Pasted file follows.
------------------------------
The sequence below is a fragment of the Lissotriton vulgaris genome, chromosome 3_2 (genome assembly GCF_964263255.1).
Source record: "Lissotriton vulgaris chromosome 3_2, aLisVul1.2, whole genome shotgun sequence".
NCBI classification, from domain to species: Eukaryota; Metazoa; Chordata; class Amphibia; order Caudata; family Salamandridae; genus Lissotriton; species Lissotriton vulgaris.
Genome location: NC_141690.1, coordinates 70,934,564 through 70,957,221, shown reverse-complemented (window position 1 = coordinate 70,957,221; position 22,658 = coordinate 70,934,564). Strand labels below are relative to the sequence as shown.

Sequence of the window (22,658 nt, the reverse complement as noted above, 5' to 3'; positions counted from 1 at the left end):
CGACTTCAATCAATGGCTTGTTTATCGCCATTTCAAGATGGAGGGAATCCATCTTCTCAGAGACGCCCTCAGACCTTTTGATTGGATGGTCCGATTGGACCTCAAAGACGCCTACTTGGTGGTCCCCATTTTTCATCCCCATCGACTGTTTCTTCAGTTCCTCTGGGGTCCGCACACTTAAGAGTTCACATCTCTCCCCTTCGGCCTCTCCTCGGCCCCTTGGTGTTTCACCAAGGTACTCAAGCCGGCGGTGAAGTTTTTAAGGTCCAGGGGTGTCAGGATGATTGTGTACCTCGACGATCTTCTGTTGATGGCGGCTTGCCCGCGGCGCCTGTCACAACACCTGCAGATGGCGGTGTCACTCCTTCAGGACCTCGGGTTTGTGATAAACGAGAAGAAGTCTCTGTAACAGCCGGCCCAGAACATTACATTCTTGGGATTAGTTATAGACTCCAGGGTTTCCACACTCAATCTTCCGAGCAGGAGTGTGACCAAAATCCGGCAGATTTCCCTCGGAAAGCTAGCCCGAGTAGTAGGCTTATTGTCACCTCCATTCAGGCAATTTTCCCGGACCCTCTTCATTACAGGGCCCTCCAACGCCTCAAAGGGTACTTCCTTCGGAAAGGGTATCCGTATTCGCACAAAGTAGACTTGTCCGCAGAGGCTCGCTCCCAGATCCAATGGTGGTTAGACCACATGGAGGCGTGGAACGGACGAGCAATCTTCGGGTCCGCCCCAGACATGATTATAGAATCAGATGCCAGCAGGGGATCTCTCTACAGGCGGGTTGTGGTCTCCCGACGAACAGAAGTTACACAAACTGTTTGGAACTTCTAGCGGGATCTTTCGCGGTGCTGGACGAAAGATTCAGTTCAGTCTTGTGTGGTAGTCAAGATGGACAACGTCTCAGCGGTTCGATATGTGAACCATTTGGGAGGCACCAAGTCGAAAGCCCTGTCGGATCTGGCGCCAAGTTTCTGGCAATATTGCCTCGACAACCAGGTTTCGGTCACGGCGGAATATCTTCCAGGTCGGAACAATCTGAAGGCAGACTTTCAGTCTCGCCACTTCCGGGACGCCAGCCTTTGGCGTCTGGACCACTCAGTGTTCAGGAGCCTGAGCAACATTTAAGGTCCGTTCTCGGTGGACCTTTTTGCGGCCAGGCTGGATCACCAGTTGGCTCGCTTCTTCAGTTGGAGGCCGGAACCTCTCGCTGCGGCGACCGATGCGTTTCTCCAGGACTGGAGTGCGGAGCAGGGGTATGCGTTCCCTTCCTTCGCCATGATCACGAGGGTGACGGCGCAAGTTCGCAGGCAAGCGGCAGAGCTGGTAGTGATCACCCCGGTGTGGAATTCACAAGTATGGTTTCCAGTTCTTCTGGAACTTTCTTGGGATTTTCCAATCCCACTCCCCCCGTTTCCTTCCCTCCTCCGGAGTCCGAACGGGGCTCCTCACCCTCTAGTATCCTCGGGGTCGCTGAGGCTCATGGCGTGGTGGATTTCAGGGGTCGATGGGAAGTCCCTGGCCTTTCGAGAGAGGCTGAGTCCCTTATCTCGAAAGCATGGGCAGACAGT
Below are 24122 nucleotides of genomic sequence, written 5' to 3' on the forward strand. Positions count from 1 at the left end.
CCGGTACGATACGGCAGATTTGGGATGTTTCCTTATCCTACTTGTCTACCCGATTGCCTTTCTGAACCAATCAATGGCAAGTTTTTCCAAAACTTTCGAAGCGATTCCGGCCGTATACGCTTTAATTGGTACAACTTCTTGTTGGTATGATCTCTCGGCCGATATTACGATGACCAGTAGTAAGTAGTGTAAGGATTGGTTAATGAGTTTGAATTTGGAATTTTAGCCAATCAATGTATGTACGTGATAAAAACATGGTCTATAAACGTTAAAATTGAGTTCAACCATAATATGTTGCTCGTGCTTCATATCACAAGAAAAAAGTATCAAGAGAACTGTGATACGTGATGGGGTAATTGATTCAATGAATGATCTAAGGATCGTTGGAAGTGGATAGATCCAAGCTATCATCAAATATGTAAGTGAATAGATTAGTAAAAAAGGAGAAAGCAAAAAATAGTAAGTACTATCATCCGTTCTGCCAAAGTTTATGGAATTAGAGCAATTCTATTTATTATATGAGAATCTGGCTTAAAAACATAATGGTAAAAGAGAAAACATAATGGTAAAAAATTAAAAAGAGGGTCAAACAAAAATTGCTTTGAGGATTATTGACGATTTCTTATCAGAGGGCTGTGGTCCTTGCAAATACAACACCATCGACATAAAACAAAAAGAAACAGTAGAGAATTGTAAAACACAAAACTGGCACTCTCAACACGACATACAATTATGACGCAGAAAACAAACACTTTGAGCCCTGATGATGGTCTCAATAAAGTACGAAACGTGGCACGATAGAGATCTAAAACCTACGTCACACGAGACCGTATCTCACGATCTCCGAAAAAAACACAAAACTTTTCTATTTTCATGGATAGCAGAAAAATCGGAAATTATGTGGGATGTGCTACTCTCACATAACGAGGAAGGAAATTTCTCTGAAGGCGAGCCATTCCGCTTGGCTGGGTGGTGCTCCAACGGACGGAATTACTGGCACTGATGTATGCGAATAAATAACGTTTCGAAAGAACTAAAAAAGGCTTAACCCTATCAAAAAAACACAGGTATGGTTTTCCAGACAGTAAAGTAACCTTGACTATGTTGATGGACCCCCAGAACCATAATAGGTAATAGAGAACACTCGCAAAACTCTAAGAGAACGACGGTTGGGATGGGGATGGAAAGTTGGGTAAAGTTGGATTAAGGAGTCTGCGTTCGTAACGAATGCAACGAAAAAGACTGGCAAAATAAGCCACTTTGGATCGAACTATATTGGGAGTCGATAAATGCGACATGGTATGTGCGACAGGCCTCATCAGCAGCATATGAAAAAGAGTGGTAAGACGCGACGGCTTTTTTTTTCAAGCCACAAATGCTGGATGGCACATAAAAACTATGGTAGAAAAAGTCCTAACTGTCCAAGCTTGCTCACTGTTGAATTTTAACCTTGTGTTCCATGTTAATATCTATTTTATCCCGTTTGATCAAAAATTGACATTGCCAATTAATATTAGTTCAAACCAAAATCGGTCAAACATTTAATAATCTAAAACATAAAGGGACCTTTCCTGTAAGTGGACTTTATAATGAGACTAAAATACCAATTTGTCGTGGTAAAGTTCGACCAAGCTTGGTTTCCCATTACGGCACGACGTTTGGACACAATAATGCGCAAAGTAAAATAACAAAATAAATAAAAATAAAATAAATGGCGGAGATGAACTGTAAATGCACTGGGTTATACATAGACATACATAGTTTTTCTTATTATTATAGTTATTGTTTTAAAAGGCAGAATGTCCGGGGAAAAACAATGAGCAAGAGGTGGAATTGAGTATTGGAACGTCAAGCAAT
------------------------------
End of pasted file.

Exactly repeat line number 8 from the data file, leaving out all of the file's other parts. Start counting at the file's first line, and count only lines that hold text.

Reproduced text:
CCGGTACGATACGGCAGATTTGGGATGTTTCCTTATCCTACTTGTCTACCCGATTGCCTTTCTGAACCAATCAATGGCAAGTTTTTCCAAAACTTTCGAAGCGATTCCGGCCGTATACGCTTTAATTGGTACAACTTCTTGTTGGTATGATCTCTCGGCCGATATTACGATGACCAGTAGTAAGTAGTGTAAGGATTGGTTAATGAGTTTGAATTTGGAATTTTAGCCAATCAATGTATGTACGTGATAAAAACATGGTCTATAAACGTTAAAATTGAGTTCAACCATAATATGTTGCTCGTGCTTCATATCACAAGAAAAAAGTATCAAGAGAACTGTGATACGTGATGGGGTAATTGATTCAATGAATGATCTAAGGATCGTTGGAAGTGGATAGATCCAAGCTATCATCAAATATGTAAGTGAATAGATTAGTAAAAAAGGAGAAAGCAAAAAATAGTAAGTACTATCATCCGTTCTGCCAAAGTTTATGGAATTAGAGCAATTCTATTTATTATATGAGAATCTGGCTTAAAAACATAATGGTAAAAGAGAAAACATAATGGTAAAAAATTAAAAAGAGGGTCAAACAAAAATTGCTTTGAGGATTATTGACGATTTCTTATCAGAGGGCTGTGGTCCTTGCAAATACAACACCATCGACATAAAACAAAAAGAAACAGTAGAGAATTGTAAAACACAAAACTGGCACTCTCAACACGACATACAATTATGACGCAGAAAACAAACACTTTGAGCCCTGATGATGGTCTCAATAAAGTACGAAACGTGGCACGATAGAGATCTAAAACCTACGTCACACGAGACCGTATCTCACGATCTCCGAAAAAAACACAAAACTTTTCTATTTTCATGGATAGCAGAAAAATCGGAAATTATGTGGGATGTGCTACTCTCACATAACGAGGAAGGAAATTTCTCTGAAGGCGAGCCATTCCGCTTGGCTGGGTGGTGCTCCAACGGACGGAATTACTGGCACTGATGTATGCGAATAAATAACGTTTCGAAAGAACTAAAAAAGGCTTAACCCTATCAAAAAAACACAGGTATGGTTTTCCAGACAGTAAAGTAACCTTGACTATGTTGATGGACCCCCAGAACCATAATAGGTAATAGAGAACACTCGCAAAACTCTAAGAGAACGACGGTTGGGATGGGGATGGAAAGTTGGGTAAAGTTGGATTAAGGAGTCTGCGTTCGTAACGAATGCAACGAAAAAGACTGGCAAAATAAGCCACTTTGGATCGAACTATATTGGGAGTCGATAAATGCGACATGGTATGTGCGACAGGCCTCATCAGCAGCATATGAAAAAGAGTGGTAAGACGCGACGGCTTTTTTTTTCAAGCCACAAATGCTGGATGGCACATAAAAACTATGGTAGAAAAAGTCCTAACTGTCCAAGCTTGCTCACTGTTGAATTTTAACCTTGTGTTCCATGTTAATATCTATTTTATCCCGTTTGATCAAAAATTGACATTGCCAATTAATATTAGTTCAAACCAAAATCGGTCAAACATTTAATAATCTAAAACATAAAGGGACCTTTCCTGTAAGTGGACTTTATAATGAGACTAAAATACCAATTTGTCGTGGTAAAGTTCGACCAAGCTTGGTTTCCCATTACGGCACGACGTTTGGACACAATAATGCGCAAAGTAAAATAACAAAATAAATAAAAATAAAATAAATGGCGGAGATGAACTGTAAATGCACTGGGTTATACATAGACATACATAGTTTTTCTTATTATTATAGTTATTGTTTTAAAAGGCAGAATGTCCGGGGAAAAACAATGAGCAAGAGGTGGAATTGAGTATTGGAACGTCAAGCAAT